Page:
Agustin Jimenez
Technical Editor
May 15, 2015
Photos By: Courtesy of Ford

The Ford Mustang has long been a symbol of fun, freedom and horsepower and yes, that last one is a really big part of why we all love the iconic pony car so much. For 2015, Ford definitely stepped up its game by introducing an all-new Mustang that was meant for the world. For the first time ever, the entire Mustang line would only be available with independent rear suspension (IRS) much to the shock of diehard Mustang fans. While many seemed to think this was a sign of the Mustang going soft, they were sorely mistaken—the S550 Mustang has performance written all over it!

Not only does the 2015 Ford Mustang GT make an impressive 435hp and 400 lb-ft of torque, it also features the first ever OEM Line-Lock that allows it to perform proper burnouts. The Line-Lock feature is meant for the hardcore Mustang fans that like to hit the dragstrip during weekends, where warming up the tires is ideal to help the car launch consistent down the quarter-mile. The system works by locking up the front brakes after activating the system, which allows you to romp on the throttle to spin the rear tires without having to finesse the brake pedal.

Unfortunately, not everyone is as happy about the new Line-Lock feature in the S550 Mustang as we are. While the 2015 Mustang was aimed at the global buyer rather than just the American buyer, it seems that Australia’s strict Anti-Hooning laws are putting the brakes on the new Line-Lock feature for Mustangs headed to the land down under.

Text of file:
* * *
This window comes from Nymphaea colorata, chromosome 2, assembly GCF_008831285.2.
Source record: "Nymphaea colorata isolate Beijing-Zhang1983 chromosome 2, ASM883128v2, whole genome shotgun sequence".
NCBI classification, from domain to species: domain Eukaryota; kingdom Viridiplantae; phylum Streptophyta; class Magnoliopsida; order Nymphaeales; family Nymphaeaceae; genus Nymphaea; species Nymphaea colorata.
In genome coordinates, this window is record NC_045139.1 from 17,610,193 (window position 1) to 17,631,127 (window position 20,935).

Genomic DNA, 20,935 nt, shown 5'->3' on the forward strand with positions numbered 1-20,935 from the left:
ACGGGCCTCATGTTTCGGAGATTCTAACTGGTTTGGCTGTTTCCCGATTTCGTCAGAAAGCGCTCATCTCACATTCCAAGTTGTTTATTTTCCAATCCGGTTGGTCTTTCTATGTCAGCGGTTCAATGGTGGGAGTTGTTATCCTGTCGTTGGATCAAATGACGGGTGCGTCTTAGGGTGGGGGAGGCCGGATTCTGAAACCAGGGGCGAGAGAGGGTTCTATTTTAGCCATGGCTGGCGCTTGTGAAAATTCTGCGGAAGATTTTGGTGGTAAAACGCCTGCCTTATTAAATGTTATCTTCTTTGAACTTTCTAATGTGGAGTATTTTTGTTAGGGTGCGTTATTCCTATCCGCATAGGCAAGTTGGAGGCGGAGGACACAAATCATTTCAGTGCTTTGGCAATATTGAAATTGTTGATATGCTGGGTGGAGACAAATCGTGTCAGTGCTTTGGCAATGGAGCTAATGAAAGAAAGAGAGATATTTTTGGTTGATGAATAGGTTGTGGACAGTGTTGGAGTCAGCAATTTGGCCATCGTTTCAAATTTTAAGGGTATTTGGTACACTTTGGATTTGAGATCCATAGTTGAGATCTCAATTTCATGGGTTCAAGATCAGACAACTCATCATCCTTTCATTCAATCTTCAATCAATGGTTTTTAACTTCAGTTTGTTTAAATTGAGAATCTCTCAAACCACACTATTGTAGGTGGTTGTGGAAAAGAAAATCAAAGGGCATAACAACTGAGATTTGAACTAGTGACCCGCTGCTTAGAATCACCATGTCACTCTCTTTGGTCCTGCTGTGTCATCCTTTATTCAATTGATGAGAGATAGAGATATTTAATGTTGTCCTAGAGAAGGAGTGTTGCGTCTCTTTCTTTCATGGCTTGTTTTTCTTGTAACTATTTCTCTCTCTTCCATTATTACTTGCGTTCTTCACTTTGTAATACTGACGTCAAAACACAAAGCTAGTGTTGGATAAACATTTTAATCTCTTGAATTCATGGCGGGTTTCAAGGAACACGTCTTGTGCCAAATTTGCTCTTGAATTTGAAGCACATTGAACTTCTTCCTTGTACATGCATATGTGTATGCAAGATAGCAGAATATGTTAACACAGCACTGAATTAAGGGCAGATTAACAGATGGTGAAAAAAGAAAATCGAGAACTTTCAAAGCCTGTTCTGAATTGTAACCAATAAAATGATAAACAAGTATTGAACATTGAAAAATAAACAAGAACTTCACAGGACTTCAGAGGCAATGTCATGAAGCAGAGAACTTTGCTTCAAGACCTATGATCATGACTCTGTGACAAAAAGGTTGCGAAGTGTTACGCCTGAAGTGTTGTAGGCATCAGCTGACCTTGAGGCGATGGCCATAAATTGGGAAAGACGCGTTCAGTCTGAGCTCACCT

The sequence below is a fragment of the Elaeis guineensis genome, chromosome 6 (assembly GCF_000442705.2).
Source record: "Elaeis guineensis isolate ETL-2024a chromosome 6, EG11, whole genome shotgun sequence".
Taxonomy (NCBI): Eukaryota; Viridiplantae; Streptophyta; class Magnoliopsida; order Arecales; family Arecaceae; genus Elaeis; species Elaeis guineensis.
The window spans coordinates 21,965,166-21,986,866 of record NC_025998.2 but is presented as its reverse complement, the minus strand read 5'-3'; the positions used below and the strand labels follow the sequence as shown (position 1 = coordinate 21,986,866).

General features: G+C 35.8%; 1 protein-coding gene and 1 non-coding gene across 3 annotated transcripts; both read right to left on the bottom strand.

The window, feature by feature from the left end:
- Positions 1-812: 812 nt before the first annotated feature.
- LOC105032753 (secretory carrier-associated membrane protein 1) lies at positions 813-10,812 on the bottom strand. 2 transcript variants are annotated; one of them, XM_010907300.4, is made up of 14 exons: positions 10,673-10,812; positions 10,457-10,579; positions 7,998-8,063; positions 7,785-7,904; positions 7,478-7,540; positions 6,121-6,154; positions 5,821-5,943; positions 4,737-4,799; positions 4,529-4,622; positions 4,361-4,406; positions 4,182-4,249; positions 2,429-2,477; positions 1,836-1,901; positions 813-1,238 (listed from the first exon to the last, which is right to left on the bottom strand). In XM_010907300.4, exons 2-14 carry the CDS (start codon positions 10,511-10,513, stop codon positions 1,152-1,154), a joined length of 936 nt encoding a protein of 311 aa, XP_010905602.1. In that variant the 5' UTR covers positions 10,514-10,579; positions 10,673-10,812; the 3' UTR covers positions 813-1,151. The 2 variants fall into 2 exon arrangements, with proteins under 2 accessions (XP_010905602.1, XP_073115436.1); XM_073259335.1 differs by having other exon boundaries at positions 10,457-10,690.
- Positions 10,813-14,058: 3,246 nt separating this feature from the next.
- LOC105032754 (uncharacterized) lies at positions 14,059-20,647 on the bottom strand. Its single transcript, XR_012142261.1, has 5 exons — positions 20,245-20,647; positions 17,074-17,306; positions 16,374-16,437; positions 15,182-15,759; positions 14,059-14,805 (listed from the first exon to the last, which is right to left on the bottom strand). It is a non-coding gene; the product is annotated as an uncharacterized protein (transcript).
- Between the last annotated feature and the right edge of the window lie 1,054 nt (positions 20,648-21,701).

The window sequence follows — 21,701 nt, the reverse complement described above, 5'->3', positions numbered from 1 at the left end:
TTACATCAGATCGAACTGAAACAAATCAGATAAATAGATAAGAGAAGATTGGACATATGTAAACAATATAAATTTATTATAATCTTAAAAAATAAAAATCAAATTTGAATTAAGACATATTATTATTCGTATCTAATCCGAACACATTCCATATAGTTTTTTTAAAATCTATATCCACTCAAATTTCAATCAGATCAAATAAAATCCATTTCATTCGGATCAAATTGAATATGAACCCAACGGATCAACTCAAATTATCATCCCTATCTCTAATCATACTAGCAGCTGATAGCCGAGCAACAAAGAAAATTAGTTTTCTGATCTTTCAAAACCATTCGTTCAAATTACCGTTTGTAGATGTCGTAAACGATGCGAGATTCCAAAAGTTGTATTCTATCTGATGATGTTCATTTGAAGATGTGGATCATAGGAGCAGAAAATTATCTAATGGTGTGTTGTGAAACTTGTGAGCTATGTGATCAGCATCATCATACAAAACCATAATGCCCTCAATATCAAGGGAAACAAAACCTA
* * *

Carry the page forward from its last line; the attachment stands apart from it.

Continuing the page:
According to Craig von Essen, Ford Global Product Communications Manager, “The Australian Mustang will not be offered with the Line-Lock feature so as to comply with Australia’s anti-hooning laws.”

So what exactly is Hooning? Well, according to the Queensland Government, it is the common word used for any anti-social behavior conducted in a motor vehicle whether in a car, van or motorcycle. These “anti-social” behaviors range from things such as speeding, street racing, performing burnouts and playing loud music from a car stereo. Seriously, loud music from a car stereo is considered Hooning?

The Queensland Government also says that Hooning includes any number of traffic offences, such as dangerous driving, careless driving, driving without reasonable consideration for other people, driving in a way that makes unnecessary noise or smoke, and racing or conducting speed trials on a public road.

In case you’re wondering what the consequences of Hooning are, the penalties can vary for different Hooning offences. For example, driving in a way that makes unnecessary noise or smoke carries a maximum fine of 20 penalty units ($2,277) while the most serious offences, such as careless driving—also known as driving without due care and attention—or street racing, carry a maximum fine of 40 penalty units ($4,554) or 6 months in jail. If that doesn’t sound strict enough, police officers have the power to impound, immobilize and confiscate the vehicle you were driving when you commit an offence that is classified as Hooning.

All we can say is that we’re glad we live in a country that doesn’t force us to drive a car that can’t do one of the most basic red-blooded American actions, a big smoky burnout!

For more information on Australia’s Anti-Hooning laws, please visit: